Nebraskans face important local choices
By Nancy McGill
The Nov. 8 general election is in less than two weeks and Nebraskans will have two pressing choices, minus their presidential picks — the death penalty and the Southeast Community College bond issue.
Southeast Community College
Among their choices, voters will choose whether to approve a $369 million bond for Southeast Community College and its 15-county area, Thayer included.
Bob Morgan, SCC director for the Beatrice campus, visited a Hebron Chamber of Commerce meeting to explain the roots of the institution’s strategic plan that bloomed into a master overview of the college’s facilities for its Lincoln, Beatrice and Milford campuses:
•Replacement and renovation of facilities on the Beatrice campus ($127,054,064);
•Renovation on the Milford campus ($88,604,757);
•Renovation on the Lincoln campus and new health science and emergency services facilities ($62,706,798);
•New campus near downtown Lincoln in the Telegraph District at approximately 21st and M Streets, ($79,479,495);
In addition, the SCC Board of Governors voted to establish six learning centers that surround its 15-county area in Hebron, Falls City, Nebraska City, Plattsmouth, Wahoo and York.
The centers will serve counties that do not have an SCC campus and assist high school juniors and seniors in obtaining college courses in trade and industry, small business, agricultural business, general education and health sciences.
Morgan said the Hebron Learning Center is not included in the $11,345,400 bond. He said SCC will pay to rent the building from Thayer Central with a target opening in late March.
Money from the bond would expand the learning center.
Morgan said SCC has never had a bond and currently has no indebtedness.
Justine Petsch, the southeast regional director for Nebraska Farm Bureau membership was also at the chamber meeting. The Nebraska Farm Bureau is opposed to the 25-year bond.
“There is no guarantee on where the money is spent and it is not being used in Thayer County,” Petsch said.
According to the Farm Bureau, the bond levy will pad SCC’s existing levy with an increase of 51 percent and the total tax increase on agricultural property over 25 years in Thayer County would be $14,988,379. The annual increase for Thayer County would be $599,535.
Also against the bond are the Nebraska Cattlemen.
A voteno369.com website lists those opposed. More information on SCC’s plan and figures for each individual project within the master plan may be found at https://www.southeast.edu/facilitiesmasterplan2016/.
Vying for a county commissioners seat are incumbent Chris Frye and Rick Dageforde.
Frye has served as county commissioner for eight years and considers the hiring of Road Superintendent George Gerdes to fill retiring Richard Hinrich’s position a solid accomplishment for the county.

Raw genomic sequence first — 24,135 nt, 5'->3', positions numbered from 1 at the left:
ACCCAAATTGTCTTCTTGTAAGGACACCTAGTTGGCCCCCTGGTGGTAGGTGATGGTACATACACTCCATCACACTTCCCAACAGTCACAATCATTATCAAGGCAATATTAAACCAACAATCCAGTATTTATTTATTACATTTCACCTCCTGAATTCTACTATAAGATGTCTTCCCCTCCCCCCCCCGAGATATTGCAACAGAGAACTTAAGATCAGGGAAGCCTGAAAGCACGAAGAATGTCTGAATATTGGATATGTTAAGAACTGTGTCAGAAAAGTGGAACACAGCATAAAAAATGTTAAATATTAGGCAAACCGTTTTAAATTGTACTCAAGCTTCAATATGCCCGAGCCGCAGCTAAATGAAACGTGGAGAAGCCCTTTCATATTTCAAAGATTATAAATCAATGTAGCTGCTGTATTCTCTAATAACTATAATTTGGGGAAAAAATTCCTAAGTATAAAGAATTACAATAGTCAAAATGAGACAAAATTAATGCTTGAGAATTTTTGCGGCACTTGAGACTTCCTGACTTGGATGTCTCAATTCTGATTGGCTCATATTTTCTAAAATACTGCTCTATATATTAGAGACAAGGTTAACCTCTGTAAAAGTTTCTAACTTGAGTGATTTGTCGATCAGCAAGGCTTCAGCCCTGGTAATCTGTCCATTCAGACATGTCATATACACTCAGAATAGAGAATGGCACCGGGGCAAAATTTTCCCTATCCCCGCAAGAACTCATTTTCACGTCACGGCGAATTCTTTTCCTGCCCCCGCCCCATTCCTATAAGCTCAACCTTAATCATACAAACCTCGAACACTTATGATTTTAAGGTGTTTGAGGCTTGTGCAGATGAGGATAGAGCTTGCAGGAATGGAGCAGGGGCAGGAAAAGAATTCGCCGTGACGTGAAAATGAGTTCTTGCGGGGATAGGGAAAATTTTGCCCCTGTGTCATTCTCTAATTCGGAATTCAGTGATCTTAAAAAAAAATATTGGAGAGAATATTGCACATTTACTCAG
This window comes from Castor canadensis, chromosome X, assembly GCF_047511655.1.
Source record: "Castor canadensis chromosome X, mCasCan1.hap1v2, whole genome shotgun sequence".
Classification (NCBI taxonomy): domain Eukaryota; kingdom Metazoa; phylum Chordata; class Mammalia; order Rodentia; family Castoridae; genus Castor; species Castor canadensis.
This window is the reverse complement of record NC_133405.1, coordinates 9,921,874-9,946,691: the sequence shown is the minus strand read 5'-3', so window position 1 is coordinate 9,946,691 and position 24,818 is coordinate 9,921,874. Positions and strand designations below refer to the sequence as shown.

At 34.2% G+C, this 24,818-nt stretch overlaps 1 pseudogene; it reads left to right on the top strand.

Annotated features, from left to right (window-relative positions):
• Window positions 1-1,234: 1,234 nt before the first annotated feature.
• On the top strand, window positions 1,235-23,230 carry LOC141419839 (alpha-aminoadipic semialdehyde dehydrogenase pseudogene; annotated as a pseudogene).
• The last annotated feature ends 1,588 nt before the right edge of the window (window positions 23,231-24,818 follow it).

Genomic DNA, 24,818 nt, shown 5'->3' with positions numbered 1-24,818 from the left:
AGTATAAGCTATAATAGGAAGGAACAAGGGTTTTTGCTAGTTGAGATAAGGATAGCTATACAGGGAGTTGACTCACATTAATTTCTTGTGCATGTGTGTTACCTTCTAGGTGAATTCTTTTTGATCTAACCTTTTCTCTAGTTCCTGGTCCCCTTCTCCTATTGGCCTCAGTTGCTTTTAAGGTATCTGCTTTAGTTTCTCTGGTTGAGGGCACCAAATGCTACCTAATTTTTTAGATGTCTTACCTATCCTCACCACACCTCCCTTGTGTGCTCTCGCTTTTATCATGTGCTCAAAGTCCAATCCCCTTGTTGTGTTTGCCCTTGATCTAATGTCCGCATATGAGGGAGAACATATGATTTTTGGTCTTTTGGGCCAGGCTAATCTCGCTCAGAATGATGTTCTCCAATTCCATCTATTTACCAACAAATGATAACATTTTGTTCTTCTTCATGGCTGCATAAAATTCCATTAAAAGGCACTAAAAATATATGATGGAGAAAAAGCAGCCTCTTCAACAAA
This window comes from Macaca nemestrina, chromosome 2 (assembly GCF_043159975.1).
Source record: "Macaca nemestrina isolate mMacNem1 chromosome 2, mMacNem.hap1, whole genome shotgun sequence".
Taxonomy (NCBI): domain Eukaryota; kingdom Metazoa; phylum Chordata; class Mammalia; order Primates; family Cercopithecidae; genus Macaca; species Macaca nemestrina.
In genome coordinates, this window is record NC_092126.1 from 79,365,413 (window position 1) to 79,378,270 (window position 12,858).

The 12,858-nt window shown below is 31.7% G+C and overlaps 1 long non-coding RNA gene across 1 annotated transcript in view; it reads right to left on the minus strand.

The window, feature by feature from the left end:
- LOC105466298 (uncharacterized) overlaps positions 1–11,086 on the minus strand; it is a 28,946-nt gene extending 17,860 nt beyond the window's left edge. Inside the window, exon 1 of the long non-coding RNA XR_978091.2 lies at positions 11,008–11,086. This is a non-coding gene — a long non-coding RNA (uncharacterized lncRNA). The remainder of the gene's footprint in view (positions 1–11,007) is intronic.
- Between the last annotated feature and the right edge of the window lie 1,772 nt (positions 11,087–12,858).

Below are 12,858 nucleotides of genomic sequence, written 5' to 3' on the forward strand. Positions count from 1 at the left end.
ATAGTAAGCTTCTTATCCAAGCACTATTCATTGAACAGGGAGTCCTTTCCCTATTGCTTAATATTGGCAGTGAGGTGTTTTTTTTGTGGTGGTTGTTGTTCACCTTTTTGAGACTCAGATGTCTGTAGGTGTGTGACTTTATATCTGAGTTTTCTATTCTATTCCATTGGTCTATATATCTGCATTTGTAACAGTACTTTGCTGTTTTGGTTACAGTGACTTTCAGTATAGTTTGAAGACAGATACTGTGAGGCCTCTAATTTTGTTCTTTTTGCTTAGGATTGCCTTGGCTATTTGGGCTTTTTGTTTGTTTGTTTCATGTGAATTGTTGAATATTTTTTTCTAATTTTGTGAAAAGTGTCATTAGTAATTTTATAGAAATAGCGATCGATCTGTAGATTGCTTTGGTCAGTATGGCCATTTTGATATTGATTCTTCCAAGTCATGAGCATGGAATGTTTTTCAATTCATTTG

He said the largest challenge to date was realizing the county had lost nine bridges and had water over the roads in more than 200 locations during the flood in May of 2015. The county also lost thousands of yards in gravel.
To improve his service to the county, Frye attended numerous Nebraska Association of County Officials classes.
Frye said the commissioners have been conservative with county funds to maintain or reduce the tax levy. He serves on the Trailblazer RC&D Council and Blue Valley Community Action Board of Directors.
As commissioner, he is the board representative for the Thayer County Weed Department and Thayer County Health Services.
When asked about challenges for the county, Frye echoed the sentiments of other county leaders.
“Our biggest challenge in the future that we see is the ability to encourage our young citizens to return to Thayer County to live and raise their families.”
Rick Dageforde has never served in public office, but is running to help county residents with whatever he can.
“I am listening to whoever needs help,” he said.
Dageforde wants to ensure county funds are properly spent and federal funds are appropriately used.
He doesn’t see a lot of problems facing the county.
Dageforde has lived in Thayer County most of his life, has always been a farmer and holds a welding degree from Southeast Community College.
Thayer Central Board
Deb Craig will vacate her seat after eight years of service.
“It is a huge time commitment and we’ve done some very good projects,” she said.
The district has completed the first phase of major building improvements, which allowed the primary grades to join the junior and high school campus this year.
One of her pride moments was securing a $25,000 from Thayer County Economic Development Alliance for entrepuernership and technical education.
She said serving on the board of education is a learning experience and well worth the time.
“The youth are the most important thing we have in our community. We have a good administration, good students and good parents. I feel very lucky from a school board standpoint with quality staff and support,” she said.
Vying for the board are Rob Marsh, Michael Prellwitz, Tyler Tietjen and Curt Mumm. Three seats are open.
Rob Marsh is an alumni and lifelong resident of the area.
He said he is committed to devoting the time and energy needed for the board of education.
“I care a great deal about our school system. I also understand how important our school system is to the area as a whole,” Marsh said. “I feel that one of my strengths is the ability to bring people of differing opinions together.”
Marsh was instrumental in developing the Titan Beef Booster program in and united local producers, business and the district.
“Our model has now expanded to over 40 schools within the state. I continue to host a farm-to-school program that brings our students to our farm to learn where their food comes from,” he said.